Treat me like a human being. This was the declaration on a handmade poster lying on one of the gym mats where kids play in the Homes for the Homeless shelter in Queens. I paused and took a photograph of the poster.
The visit to the shelter this month was part of a New York Natives journey to learn a little more about a charity brightening the holiday season for our city’s forgotten kids. The organization called The New York City Children’s Holiday Party has a name that reflects exactly what it does — give New York City homeless children a joyful evening during a time of year that celebrates home and family.
On December 11th, around 800 homeless children will experience a night on Broadway at Spiderman: Turn Off the Dark. The kids will share a special meal at Dallas BBQ before the curtain rises, time with Santa after the show, hugs, love and more thanks to a committed group of volunteers who have been giving their time and expertise for a decade.
The coordination is as tight as a military exercise. In past years, the NYCCHP has even convinced the city to shut down Broadway so kids could cross Times Square en masse! One of the volunteers Bill Conway told us, “One year it snowed so hard, and there were hundreds of kids. When the buses from the shelter arrived we carried each child in our arms over the snow, so they could all see the show.”
How did this holiday miracle begin?
Well, 10 years ago, a little New York City boy named Arjun Garg decided he wanted to give his toys away during the holidays. With the approval of the New York Department of Homeless Services, Arjun’s mother Madhu began The New York City Children’s Holiday Party. What started as a well-organized event in the Trinity School with toys and activities is now an epic occasion.
Over the last decade, homeless kids have enjoyed outings to Broadway shows like The Lion King and entertainment like The Big Apple Circus, a Knicks game, special time with Santa, a group meal at Dallas BBQ, and more through donations and an amazing group of volunteers.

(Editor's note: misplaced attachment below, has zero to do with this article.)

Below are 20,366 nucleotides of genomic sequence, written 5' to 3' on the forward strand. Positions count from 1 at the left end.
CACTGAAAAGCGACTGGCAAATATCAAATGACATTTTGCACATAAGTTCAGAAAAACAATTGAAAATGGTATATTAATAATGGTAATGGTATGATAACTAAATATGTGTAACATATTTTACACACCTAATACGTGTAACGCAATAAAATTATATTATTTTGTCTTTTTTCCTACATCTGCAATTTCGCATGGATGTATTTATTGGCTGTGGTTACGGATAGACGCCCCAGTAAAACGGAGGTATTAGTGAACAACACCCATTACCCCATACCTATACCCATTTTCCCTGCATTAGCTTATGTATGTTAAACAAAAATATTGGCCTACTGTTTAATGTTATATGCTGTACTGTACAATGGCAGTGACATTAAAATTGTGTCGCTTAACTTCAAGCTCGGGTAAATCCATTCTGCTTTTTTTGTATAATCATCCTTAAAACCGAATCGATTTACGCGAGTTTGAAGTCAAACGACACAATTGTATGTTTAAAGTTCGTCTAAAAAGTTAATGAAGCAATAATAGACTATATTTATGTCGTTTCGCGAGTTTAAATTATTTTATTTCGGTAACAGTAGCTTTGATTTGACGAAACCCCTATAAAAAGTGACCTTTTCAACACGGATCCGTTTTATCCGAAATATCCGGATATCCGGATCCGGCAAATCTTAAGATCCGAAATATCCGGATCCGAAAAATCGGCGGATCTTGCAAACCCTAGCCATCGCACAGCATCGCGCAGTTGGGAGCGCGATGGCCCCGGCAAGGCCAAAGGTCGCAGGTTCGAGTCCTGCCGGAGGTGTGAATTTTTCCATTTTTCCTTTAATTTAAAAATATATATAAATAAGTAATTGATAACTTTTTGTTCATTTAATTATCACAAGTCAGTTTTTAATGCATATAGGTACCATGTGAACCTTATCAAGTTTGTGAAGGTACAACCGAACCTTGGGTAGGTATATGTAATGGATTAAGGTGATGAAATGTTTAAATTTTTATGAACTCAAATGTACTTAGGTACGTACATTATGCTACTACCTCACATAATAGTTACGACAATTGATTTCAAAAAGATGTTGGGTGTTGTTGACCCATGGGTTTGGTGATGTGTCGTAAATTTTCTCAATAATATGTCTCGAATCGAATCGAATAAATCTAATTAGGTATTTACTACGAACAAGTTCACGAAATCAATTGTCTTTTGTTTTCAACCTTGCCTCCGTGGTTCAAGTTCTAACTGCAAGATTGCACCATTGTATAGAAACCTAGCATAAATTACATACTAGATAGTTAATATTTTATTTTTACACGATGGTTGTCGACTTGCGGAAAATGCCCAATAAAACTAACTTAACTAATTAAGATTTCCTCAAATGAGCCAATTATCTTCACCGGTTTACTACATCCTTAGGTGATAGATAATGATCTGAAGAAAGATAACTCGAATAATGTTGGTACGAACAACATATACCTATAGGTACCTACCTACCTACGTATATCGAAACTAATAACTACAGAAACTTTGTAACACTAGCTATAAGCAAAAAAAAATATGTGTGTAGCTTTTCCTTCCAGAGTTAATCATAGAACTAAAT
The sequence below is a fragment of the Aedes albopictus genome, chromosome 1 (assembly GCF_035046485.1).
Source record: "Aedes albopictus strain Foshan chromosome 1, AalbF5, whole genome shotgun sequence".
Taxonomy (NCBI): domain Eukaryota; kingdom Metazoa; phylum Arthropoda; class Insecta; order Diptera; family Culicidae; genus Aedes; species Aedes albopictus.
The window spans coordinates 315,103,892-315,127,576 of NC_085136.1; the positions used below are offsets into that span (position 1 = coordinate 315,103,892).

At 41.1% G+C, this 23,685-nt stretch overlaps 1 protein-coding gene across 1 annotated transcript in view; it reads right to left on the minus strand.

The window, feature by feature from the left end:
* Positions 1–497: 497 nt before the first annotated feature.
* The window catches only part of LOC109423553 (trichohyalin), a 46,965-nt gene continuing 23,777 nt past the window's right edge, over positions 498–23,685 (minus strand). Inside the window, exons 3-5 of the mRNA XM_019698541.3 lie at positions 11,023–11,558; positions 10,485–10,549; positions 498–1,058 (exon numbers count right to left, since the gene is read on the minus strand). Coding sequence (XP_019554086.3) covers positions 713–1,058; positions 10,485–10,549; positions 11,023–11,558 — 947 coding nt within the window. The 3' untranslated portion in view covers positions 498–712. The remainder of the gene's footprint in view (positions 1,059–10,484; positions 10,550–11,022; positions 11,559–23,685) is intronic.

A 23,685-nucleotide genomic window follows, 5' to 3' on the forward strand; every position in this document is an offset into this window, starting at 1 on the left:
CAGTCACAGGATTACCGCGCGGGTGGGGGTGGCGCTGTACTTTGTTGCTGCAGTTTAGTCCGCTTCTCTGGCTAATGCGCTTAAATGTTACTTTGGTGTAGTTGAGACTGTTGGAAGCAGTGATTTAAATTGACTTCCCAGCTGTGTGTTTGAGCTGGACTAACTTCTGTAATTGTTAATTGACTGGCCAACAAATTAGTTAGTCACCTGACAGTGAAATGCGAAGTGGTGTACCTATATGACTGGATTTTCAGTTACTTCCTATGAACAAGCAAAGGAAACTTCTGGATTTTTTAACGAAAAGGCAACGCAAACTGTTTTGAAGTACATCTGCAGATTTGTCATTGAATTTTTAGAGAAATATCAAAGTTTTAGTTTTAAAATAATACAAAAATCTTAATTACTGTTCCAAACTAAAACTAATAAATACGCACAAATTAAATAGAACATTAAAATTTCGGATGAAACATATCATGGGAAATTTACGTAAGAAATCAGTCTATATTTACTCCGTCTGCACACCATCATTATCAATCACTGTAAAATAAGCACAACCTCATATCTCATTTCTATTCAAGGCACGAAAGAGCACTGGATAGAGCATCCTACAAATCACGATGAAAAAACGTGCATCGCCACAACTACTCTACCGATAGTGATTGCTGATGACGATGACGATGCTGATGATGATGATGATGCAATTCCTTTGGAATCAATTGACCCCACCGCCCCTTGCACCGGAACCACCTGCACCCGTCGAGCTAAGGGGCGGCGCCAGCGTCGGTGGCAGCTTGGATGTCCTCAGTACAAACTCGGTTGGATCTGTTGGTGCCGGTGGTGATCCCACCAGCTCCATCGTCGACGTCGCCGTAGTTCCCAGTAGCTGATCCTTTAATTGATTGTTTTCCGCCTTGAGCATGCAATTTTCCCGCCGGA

The entire experience is paid through funds raised by individual donations and solicited sponsors, both individuals and corporates. The goal in 2013 is to raise over $300,000 through this year’s 10 year anniversary celebration at The Pierre Hotel on November 15th. Gala tickets and tables are available to the public. Individuals may also donate directly through the NYCCHP website. The organization is 100-percent volunteer-run with tax-exempt status under Section 501 (C) (3).
The upcoming gala evening includes a special performance by Carter Brey, principal cellist of the New York Philharmonic. Emmy Award-winning WPIX Morning News anchor Sukanya Krishnan will serve as Master of Ceremonies. Among the live auction items for the evening is a one-hour private tennis lesson with John McEnroe.
The race to raise $300,000 for a holiday experience for these kids is on. I keep that picture on my phone. Treat me like a human being. It reminds me why this type of outreach is important.
During the course of each year, nearly 40,000 children, sleep at least one night in the New York City shelter system. According to the NYCCHP, many of these children and their families had lived in regular housing until events such as a parent’s job loss or a disaster like Hurricane Sandy forced them to leave their homes. Without familiar celebrations, the holidays can be a painful reminder to these children of just how dramatically different their lives are now from other kids. The organization’s goal is to ensure the holidays are a happy time for these children by treating them to a festive experience, a party unlike any they’ve ever experienced before The New York City Children’s Holiday Party.
As they’re children, I can’t show you their photos. As adults, only we can be their advocates.
At the very least, we can give some of them what so many of us take for granted — a holiday celebration. They are our city’s kids, and they’re worth it.
Featured image courtesy of NYCCHP